A seller’s market

I’d like to propose a bizarre theory about what this shift means for stocks. In short, the seller now determines the price, because the buyer is wilfully blind.

In the world Fleckenstein recalls, both the buyer and the seller worked out the price between them equally. Both were trying to get an edge somehow. They tried to work out whether the value of each stock was higher or lower than the market price. And both could move the market by taking a position.

But many investors today don’t buy stocks based on valuations, fundamentals, predictions, or any such measure about the company. They buy for all the bizarre reasons outlined above. They don’t care about price.

Often we’re just paying our pension contributions to a passive fund and the fund allocates the inflow to the index. It is an indiscriminate purchase that depends on the amount of pension contributions and the makeup of the FTSE 100 or FTSE 250. The prospects of individual companies have nothing to do with it.

Demand has become agnostic about value

Put to one side whether you think this is a good or bad thing. Instead, consider the implications. If demand is not setting the marginal price based on the merit of the asset, what’s left?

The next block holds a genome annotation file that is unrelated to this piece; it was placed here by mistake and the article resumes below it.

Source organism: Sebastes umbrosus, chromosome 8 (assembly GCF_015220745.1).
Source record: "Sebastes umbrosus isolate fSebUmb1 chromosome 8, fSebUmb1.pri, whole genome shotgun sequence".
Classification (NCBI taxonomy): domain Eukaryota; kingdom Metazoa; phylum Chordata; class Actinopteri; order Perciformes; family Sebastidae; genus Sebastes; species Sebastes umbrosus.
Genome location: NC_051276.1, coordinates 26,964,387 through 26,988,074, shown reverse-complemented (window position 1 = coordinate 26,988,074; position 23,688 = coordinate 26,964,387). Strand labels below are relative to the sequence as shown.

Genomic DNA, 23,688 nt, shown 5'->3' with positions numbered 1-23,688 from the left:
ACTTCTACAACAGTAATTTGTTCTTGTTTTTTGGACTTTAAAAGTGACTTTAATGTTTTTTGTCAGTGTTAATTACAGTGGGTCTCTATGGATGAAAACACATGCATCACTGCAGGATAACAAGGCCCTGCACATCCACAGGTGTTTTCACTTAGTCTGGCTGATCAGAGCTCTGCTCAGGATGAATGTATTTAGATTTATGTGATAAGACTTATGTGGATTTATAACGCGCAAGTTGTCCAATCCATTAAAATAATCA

On the selling side things are a little different.

Everyone has their price, as they say. And so it is for every asset they own. At some price, they are willing to sell.

Based on this, my conclusion is that stock market prices are now driven by a seller’s estimates of their stock’s value. Only once buyers bid up to the marginal seller’s willingness to sell does a transaction take place. And then it is recorded as the market price assigned to the ticker code.

Thus, if sellers believe an asset is worth £10, and buyers don’t care what the price is, the transaction takes place at £10.

What makes this intriguing is that owners of an asset inherently have a rather high opinion of it. They believe the value is great. That’s why they own the stock. This means their perception of value is a little one-sided. Stocks are constantly getting bid up to the seller’s rosy views.

Without sceptical buyers who believe the stock is worth less, prices are out of kilter.

Let me know what you think of this theory: [email protected].

What’s an investor to do about the way in which the stock market has changed? Well, this is no time to be agnostic about value. The market’s passive aggressive nature has created risks and opportunities to profit. More about how you could profit in coming days.

But first, consider that any wakeup call for buyers could do. It’d make them discover what’s been going on. By buying indiscriminately, they’ve been overpaying for assets. Their true value is much lower.

The buying could drop out of the market. The result would be a crash based on nothing more than buyers paying attention to the value of what they buy. A real “emperor has no clothes” moment for passive investing.

Until next time,

Nick Hubble
Editor, Fortune & Freedom